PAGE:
They have three meals a day. They have two fishing ponds located out back.
They have a doctor on the premises. They have a van that take you around shopping and things. The rooms are a little small. But since they cook three meals a day they don't have kitchen facilities in the apartment.
I use to live at the Armed Forced Retirement Home. The employees are really helpful, very nice, and friendly. They have 24-hour nurses and doctors there every day except Sunday. I just had a small room, just a one person room, but its set up for people with handicap so everything is handicap friendly. I just didn’t like the food because sometimes it seems like its cooked rushed. They have a fitness center there, but they don’t have swimming pool. It has been closed because some residents are incontinent and the pool might get polluted. You have to be in the military to be able to live there.
The Armed Forces Retirement Home was nothing like I thought it would be. I was sure that when I arrived, it would just be a bunch of veterans sitting around on old furniture, telling old war stories about days gone by, and the staff would have a lackluster attitude toward the residents. Nothing could be further from the truth! The AFRH was incredible! The staff truly cared about the residents, and they did a great job of interacting with the residents by treating them as an every day member of society, not as someone who was going to die soon. When it came time to hand out medications, it was done discreetly, and there was no "line to the pharmacy", as the nurses who would dispense the medication came to the individual resident and talked with them before giving the medicine. During dinner, the residents were allowed to walk up and select the food they wanted and carry it themselves, if able, instead of sitting at a table and just having it dropped in front of them. The residents appeared very happy to be living there, and their interaction with the staff showed that the staff was extremely happy to have the chance to serve these veterans as well. The rooms for the veterans were modest, but they had plenty of room to store their own things and make the rooms their own. This was done by providing shelves for the vets to have photos on, or memorabilia from their days in their respective services. The only downside to the home was that they had closed down one of the buildings because they were going through a remodeling process. This created some noise during the day, and a little bit of a mess outside due to the construction, but overall this was a minor hiccup to an overall great facility! The knowledge that they would be building a brand new building on the space vacated by the old building made me really happy to know that our veterans were going to get an even better facility than they already have.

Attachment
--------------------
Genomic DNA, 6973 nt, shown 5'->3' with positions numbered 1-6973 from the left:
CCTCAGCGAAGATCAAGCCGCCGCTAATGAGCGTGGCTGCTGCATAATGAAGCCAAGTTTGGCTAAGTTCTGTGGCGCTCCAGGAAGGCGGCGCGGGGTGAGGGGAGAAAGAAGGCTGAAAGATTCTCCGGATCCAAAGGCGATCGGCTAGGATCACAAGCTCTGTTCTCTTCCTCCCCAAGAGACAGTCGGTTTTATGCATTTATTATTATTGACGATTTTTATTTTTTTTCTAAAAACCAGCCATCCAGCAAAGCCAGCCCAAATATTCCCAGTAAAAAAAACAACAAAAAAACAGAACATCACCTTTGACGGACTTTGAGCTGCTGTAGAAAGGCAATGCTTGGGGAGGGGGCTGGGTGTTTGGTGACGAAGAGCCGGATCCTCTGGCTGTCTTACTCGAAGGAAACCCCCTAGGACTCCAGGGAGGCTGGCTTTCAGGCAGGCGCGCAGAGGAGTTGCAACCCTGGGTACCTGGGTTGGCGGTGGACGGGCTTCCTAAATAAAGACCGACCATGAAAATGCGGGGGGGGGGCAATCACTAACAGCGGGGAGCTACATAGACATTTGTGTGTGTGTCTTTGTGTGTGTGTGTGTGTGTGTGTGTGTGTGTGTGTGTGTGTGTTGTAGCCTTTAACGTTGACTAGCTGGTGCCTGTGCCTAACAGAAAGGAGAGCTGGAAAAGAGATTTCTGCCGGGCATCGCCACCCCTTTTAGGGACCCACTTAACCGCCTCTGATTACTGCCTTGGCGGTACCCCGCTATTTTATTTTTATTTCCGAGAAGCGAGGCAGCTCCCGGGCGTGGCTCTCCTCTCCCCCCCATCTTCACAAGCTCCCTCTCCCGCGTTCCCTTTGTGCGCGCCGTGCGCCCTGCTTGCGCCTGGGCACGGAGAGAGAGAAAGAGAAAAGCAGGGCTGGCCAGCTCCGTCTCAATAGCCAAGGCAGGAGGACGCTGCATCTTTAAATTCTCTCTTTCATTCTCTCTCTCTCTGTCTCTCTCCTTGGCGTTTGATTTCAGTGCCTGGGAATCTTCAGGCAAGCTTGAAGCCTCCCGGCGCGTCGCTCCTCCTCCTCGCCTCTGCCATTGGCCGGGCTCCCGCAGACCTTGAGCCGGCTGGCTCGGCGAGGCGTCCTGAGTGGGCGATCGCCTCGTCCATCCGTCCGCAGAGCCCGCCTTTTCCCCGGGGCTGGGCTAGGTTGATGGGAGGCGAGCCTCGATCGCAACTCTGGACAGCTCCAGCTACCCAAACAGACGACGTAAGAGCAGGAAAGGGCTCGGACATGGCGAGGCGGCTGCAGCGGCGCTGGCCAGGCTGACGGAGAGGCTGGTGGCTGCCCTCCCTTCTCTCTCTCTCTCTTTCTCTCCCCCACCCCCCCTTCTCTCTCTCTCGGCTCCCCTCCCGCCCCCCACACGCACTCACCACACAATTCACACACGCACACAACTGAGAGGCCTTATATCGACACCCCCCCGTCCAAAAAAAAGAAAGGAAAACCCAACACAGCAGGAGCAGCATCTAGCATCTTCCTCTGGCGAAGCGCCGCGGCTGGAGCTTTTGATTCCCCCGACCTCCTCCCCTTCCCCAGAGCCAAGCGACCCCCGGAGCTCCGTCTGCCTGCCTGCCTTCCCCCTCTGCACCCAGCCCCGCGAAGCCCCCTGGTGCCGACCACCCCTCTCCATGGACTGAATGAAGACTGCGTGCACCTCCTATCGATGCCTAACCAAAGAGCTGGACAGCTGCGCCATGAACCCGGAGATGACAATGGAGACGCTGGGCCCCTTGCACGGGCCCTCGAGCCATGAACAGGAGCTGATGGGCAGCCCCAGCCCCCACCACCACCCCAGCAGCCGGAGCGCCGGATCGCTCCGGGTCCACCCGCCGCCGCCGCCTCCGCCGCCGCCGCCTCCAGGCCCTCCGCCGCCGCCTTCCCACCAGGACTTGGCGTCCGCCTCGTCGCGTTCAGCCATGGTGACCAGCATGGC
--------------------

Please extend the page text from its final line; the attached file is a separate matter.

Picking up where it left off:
This government-operated facility is for retired military and reserve personnel, paid for and operated by the federal government.
For those who qualify, it offers independent living, assisted living, memory care and skilled nursing"”all in separate buildings on a big and beautifully wooded campus. The size, however, can be a drawback for some people: The place is very spread out, so it may take a while to get from one building to another.
They are now in the process of renovating the whole facility, which will become state of the art"”and that construction is likely to continue for a couple years. Right now, the place is a bit like a maze, since many areas are blocked off. But the mess and inconvenience is necessary; the buildings are now on their last legs.
The residents do seem adequately cared for and engaged there, though.
And even before the renovation, there are some nice features"”including chapels, a golf course, a bank, and a bowling alley; it's like a little community, right on the premises. It is also very secure, with its own police and security guards.
There's a common dining room, with food that seems OK, but not particularly great. The rooms are adequate, but very basic; they look and feel like a dormitory.
There is a health center for those in independent and assisted living, which is staffed by nurses, care coordinators and social workers. There are also several doctors on staff. There's a good ratio of caregivers to residents throughout the facility.
There is also a social recreation department that organizes social events and military programs, and an extensive volunteer program for both residents and those who come in to the facility from the community. There are a few different resident councils that allow residents to participate. And transportation is provided around the clock to take residents to appointments and such.
What's notable is the strong sense of military pride here; many residents still wear their uniforms, or at least parts of them.
Armed Forces Retirement Home is a continuing care retirement community in Washington, DC that offers housing options for currently healthy people who want to secure their healthcare plan throughout the aging process. Contact Armed Forces Retirement Home for more details on CCRC housing and rates.